How To Make Garlic Bread

updated Aug 21, 2022
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(Image credit: Emma Christensen)

Garlic bread really is some of the best stuff on earth. Growing up in the 80s, I can’t remember a pizza dinner, church basement potluck dish, or softball game after-party that didn’t have a giant mound of buttery garlic bread somewhere in the vicinity. And it was always gone by the time the paper plates were cleared.

Bread, butter, garlic. That’s all you need for a truly outstanding, party-winning batch of garlic bread. In case you need a refresher on your 80s education, here’s how you can make some garlic bread of your own tonight.

(Image credit: Emma Christensen)

The Best Loaf for Garlic Bread

Don’t feel like you need to get fancy with your bread here. Something more or less baguette-shaped and with a nicely soft middle will do the job just fine. Confession: I bought the bread used here at my local chain grocery store. In fact, the crust on a truly artisan French baguette would likely be too thick and chewy to make good garlic bread. Save your pennies.

(Image credit: Emma Christensen)

Putting It All Together

You can go about the actual baking step a few different ways: you can melt the butter and the garlic before brushing it on the loaves, use olive oil instead of butter, bake the loaves wrapped in foil, or not bake the loaves in foil. (You get the idea.)

I opt for the absolute simplest approach and haven’t had leftovers yet. Mix together softened butter and garlic, spread it on the sliced baguette, and bake until warm and golden. A minute under the broiler also gives the slices a nice toasty color. This is about as minimally fussy as it gets, plus no extra dishes to clean.

Garlic Bread Is Quick!

Garlic bread is really a last-minute, just-before-sitting-down affair. It bakes quickly — in about 15 minutes — and it’s best while that butter is still molten enough to drip down your chin (a central garlic bread-eating experience). Leave it until everything else is ready to go, then pop the garlic bread in the oven. If everyone isn’t already at the table, I guarantee that the aromas of the garlic bread coming out of the oven will be their siren call.

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Preheat the oven to 350°F. Also, line a baking sheet with aluminum foil to catch drips. (Image credit: Emma Christensen)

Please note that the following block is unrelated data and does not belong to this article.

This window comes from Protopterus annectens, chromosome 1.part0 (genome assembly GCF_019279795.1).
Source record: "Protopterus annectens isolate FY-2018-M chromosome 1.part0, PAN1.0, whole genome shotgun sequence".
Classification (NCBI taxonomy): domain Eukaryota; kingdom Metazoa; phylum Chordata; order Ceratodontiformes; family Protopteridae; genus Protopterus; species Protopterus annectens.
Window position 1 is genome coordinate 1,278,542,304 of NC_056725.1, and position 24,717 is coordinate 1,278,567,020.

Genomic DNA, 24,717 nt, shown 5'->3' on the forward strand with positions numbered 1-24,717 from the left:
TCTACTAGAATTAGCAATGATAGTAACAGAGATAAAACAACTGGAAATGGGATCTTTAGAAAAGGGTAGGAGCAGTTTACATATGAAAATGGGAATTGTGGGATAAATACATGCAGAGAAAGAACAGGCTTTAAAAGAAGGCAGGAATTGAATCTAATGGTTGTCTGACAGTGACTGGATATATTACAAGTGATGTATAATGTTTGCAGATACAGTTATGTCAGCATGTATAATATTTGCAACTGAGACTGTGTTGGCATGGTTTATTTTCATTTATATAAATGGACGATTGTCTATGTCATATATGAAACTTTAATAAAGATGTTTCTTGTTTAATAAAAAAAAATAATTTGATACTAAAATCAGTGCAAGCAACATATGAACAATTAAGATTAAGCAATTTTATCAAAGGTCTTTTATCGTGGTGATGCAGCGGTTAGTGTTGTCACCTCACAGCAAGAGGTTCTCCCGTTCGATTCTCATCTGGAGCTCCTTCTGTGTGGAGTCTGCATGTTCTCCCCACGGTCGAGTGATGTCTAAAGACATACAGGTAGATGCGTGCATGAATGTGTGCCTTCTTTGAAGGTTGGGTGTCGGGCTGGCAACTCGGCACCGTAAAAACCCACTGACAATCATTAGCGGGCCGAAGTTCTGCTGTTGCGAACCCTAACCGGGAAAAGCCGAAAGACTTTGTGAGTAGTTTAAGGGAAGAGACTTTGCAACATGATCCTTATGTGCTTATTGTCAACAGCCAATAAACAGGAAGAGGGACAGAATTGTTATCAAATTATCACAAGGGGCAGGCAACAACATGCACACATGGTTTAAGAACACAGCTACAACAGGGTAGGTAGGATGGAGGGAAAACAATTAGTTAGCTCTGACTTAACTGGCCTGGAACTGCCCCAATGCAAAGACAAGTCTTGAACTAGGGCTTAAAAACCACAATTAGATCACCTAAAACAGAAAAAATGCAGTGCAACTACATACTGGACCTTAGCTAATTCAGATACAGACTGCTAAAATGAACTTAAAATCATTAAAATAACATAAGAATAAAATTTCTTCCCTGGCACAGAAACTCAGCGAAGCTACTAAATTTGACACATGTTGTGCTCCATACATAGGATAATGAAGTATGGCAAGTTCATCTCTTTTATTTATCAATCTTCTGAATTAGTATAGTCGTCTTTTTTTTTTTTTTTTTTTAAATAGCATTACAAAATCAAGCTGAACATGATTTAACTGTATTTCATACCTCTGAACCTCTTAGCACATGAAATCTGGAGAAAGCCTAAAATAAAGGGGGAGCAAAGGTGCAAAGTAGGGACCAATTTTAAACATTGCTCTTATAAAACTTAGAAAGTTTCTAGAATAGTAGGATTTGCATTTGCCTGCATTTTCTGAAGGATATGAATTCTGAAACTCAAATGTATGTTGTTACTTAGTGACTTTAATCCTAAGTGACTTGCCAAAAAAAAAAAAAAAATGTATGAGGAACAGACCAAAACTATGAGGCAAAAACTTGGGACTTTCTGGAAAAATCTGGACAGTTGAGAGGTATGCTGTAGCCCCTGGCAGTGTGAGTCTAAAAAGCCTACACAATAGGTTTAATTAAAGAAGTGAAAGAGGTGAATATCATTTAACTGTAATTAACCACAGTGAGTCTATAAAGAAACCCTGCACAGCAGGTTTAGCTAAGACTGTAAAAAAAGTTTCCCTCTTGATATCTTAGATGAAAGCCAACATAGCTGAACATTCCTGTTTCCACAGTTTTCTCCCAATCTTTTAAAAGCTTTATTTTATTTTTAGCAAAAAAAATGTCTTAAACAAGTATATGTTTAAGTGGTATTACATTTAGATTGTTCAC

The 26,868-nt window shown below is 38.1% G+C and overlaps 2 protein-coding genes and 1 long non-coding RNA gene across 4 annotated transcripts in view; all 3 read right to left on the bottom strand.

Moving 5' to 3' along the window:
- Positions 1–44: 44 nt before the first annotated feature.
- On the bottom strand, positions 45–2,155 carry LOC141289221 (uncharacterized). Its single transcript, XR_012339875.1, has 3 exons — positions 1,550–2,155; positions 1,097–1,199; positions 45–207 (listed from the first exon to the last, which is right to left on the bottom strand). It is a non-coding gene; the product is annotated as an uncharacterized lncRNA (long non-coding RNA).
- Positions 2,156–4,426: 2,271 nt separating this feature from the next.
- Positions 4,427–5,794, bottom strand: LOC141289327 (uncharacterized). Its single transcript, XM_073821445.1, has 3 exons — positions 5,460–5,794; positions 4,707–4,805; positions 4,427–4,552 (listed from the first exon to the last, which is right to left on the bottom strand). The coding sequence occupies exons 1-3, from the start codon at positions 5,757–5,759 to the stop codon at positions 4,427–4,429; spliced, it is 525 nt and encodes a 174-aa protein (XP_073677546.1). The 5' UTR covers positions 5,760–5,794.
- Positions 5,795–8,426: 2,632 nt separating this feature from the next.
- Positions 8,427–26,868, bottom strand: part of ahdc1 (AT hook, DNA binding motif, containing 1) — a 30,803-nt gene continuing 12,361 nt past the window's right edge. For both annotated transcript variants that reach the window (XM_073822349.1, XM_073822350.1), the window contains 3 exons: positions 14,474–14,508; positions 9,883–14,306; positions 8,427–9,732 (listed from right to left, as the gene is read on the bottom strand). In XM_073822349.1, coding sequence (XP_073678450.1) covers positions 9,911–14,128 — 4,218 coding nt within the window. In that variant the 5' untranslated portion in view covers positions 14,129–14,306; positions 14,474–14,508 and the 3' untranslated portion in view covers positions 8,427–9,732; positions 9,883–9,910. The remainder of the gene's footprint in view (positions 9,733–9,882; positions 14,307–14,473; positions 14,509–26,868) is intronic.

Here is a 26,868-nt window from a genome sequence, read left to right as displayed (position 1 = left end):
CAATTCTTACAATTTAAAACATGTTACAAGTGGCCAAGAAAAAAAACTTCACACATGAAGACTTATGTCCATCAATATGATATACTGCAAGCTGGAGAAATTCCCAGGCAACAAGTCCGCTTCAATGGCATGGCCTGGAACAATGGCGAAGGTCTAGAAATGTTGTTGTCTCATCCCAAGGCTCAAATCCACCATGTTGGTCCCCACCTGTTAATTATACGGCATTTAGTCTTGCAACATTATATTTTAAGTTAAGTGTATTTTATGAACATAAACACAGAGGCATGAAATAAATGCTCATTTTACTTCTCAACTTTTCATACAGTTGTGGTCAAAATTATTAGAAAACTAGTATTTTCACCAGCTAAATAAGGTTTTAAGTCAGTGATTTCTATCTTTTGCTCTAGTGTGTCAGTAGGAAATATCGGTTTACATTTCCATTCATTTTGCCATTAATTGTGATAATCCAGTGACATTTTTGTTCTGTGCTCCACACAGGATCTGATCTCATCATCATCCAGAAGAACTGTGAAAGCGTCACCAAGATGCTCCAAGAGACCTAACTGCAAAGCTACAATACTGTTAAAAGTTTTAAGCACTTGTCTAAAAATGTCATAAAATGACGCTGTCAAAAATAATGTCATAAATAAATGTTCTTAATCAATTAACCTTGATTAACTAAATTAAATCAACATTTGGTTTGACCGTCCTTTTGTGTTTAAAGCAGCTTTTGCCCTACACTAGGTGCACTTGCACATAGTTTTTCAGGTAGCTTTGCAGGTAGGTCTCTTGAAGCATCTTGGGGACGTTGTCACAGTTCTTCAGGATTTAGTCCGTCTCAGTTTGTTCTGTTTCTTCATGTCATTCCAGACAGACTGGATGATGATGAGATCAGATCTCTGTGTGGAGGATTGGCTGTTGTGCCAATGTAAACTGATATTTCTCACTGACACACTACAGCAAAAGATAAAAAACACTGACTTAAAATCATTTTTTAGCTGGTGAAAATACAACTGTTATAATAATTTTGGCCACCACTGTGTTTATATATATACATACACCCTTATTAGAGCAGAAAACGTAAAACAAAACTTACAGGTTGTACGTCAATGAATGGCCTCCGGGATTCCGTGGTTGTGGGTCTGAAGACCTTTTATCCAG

How To Make Garlic Bread

Serves8 to 12

Nutritional Info


  • 1

    baguette or other artisan loaf

  • 8 tablespoons

    (4 ounces) salted butter, softened to room temperature

  • 3 to 4 tablespoons

    minced garlic, from about 6 cloves of garlic

  • 1/2 teaspoon

    garlic powder, optional

  • Minced parsley, for garnish


  1. Preheat the oven to 350°F. Also, line a baking sheet with aluminum foil to catch drips.

  2. Cut the baguette in half: Cut the baguette in half down its length, opening it like a hotdog bun. If the baguette is too long to fit on your baking sheet, you can also cut the halves into smaller pieces.

  3. Mix together the butter, garlic, and garlic powder: In a small bowl, mix together the butter, garlic, and garlic powder until they form a thick, uniform paste.

  4. Spread the butter: Spread the butter evenly over the baguette halves.

  5. Bake for 15 minutes: After 15 minutes, the butter should have melted and the bread will be crispy and warm.

  6. Broil for 1 to 2 minutes (optional): For extra-crispy garlic bread, run the bread under the broiler for 1 to 2 minutes, until golden.

  7. Slice and serve: Cut the garlic bread into individual portions, pile onto a serving platter, and sprinkle with parsley. For a family meal, cut the bread into squares; for a larger party, cut into smaller 3-bite pieces.

Recipe Notes

Reheating garlic bread: Garlic bread is really best eaten right out of the oven, but if you need to reheat it later at a party, or have leftovers the next day, pile the leftover squares in foil and bake at 300°F until warm and toasty. Leftovers reheat well once, but start to dry out after that.

Garlic bread croutons or breadcrumbs: You can also toast leftover garlic bread at 250°F until completely dry, then cut into croutons for salads or pulse in a food processor into breadcrumbs. Croutons will keep for a few days in an airtight container; breadcrumbs will keep frozen for up to 3 months.